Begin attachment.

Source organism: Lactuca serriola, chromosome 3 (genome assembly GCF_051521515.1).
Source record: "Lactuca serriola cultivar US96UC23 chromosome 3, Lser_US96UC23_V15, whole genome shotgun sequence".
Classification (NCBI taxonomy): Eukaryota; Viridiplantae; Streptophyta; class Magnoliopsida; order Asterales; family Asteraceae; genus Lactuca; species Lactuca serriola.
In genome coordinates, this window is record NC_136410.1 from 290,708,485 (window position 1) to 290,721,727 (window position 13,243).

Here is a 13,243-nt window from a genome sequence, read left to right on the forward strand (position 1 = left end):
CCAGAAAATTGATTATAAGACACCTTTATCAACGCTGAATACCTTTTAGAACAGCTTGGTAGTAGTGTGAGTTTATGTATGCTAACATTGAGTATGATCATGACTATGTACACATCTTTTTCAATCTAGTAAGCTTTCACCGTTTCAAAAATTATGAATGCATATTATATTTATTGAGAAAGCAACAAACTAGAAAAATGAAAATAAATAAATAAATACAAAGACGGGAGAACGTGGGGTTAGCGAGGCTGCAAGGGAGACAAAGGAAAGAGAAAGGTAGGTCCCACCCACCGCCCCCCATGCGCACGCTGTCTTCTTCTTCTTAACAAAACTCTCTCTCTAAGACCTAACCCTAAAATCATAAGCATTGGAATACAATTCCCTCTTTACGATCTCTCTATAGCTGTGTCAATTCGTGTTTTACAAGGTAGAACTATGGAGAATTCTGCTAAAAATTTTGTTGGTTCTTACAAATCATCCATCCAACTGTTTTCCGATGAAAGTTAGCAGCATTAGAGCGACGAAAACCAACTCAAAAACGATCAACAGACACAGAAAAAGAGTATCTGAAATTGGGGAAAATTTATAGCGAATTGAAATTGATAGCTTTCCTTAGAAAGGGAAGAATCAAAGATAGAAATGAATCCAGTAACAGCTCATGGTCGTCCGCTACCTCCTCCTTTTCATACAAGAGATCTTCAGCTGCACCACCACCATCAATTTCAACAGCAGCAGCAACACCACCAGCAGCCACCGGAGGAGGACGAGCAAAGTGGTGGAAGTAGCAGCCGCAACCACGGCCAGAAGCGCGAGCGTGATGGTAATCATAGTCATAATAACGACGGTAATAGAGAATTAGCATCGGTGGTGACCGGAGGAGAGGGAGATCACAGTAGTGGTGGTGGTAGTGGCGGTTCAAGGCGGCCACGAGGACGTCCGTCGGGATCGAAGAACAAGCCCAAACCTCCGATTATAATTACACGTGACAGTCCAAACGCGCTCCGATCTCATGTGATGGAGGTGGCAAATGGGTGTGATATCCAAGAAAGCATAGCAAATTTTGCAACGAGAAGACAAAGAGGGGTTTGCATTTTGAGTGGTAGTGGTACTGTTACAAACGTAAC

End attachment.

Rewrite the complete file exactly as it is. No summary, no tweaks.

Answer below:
Source organism: Lactuca serriola, chromosome 3 (genome assembly GCF_051521515.1).
Source record: "Lactuca serriola cultivar US96UC23 chromosome 3, Lser_US96UC23_V15, whole genome shotgun sequence".
Classification (NCBI taxonomy): Eukaryota; Viridiplantae; Streptophyta; class Magnoliopsida; order Asterales; family Asteraceae; genus Lactuca; species Lactuca serriola.
In genome coordinates, this window is record NC_136410.1 from 290,708,485 (window position 1) to 290,721,727 (window position 13,243).

Here is a 13,243-nt window from a genome sequence, read left to right on the forward strand (position 1 = left end):
CCAGAAAATTGATTATAAGACACCTTTATCAACGCTGAATACCTTTTAGAACAGCTTGGTAGTAGTGTGAGTTTATGTATGCTAACATTGAGTATGATCATGACTATGTACACATCTTTTTCAATCTAGTAAGCTTTCACCGTTTCAAAAATTATGAATGCATATTATATTTATTGAGAAAGCAACAAACTAGAAAAATGAAAATAAATAAATAAATACAAAGACGGGAGAACGTGGGGTTAGCGAGGCTGCAAGGGAGACAAAGGAAAGAGAAAGGTAGGTCCCACCCACCGCCCCCCATGCGCACGCTGTCTTCTTCTTCTTAACAAAACTCTCTCTCTAAGACCTAACCCTAAAATCATAAGCATTGGAATACAATTCCCTCTTTACGATCTCTCTATAGCTGTGTCAATTCGTGTTTTACAAGGTAGAACTATGGAGAATTCTGCTAAAAATTTTGTTGGTTCTTACAAATCATCCATCCAACTGTTTTCCGATGAAAGTTAGCAGCATTAGAGCGACGAAAACCAACTCAAAAACGATCAACAGACACAGAAAAAGAGTATCTGAAATTGGGGAAAATTTATAGCGAATTGAAATTGATAGCTTTCCTTAGAAAGGGAAGAATCAAAGATAGAAATGAATCCAGTAACAGCTCATGGTCGTCCGCTACCTCCTCCTTTTCATACAAGAGATCTTCAGCTGCACCACCACCATCAATTTCAACAGCAGCAGCAACACCACCAGCAGCCACCGGAGGAGGACGAGCAAAGTGGTGGAAGTAGCAGCCGCAACCACGGCCAGAAGCGCGAGCGTGATGGTAATCATAGTCATAATAACGACGGTAATAGAGAATTAGCATCGGTGGTGACCGGAGGAGAGGGAGATCACAGTAGTGGTGGTGGTAGTGGCGGTTCAAGGCGGCCACGAGGACGTCCGTCGGGATCGAAGAACAAGCCCAAACCTCCGATTATAATTACACGTGACAGTCCAAACGCGCTCCGATCTCATGTGATGGAGGTGGCAAATGGGTGTGATATCCAAGAAAGCATAGCAAATTTTGCAACGAGAAGACAAAGAGGGGTTTGCATTTTGAGTGGTAGTGGTACTGTTACAAACGTAAC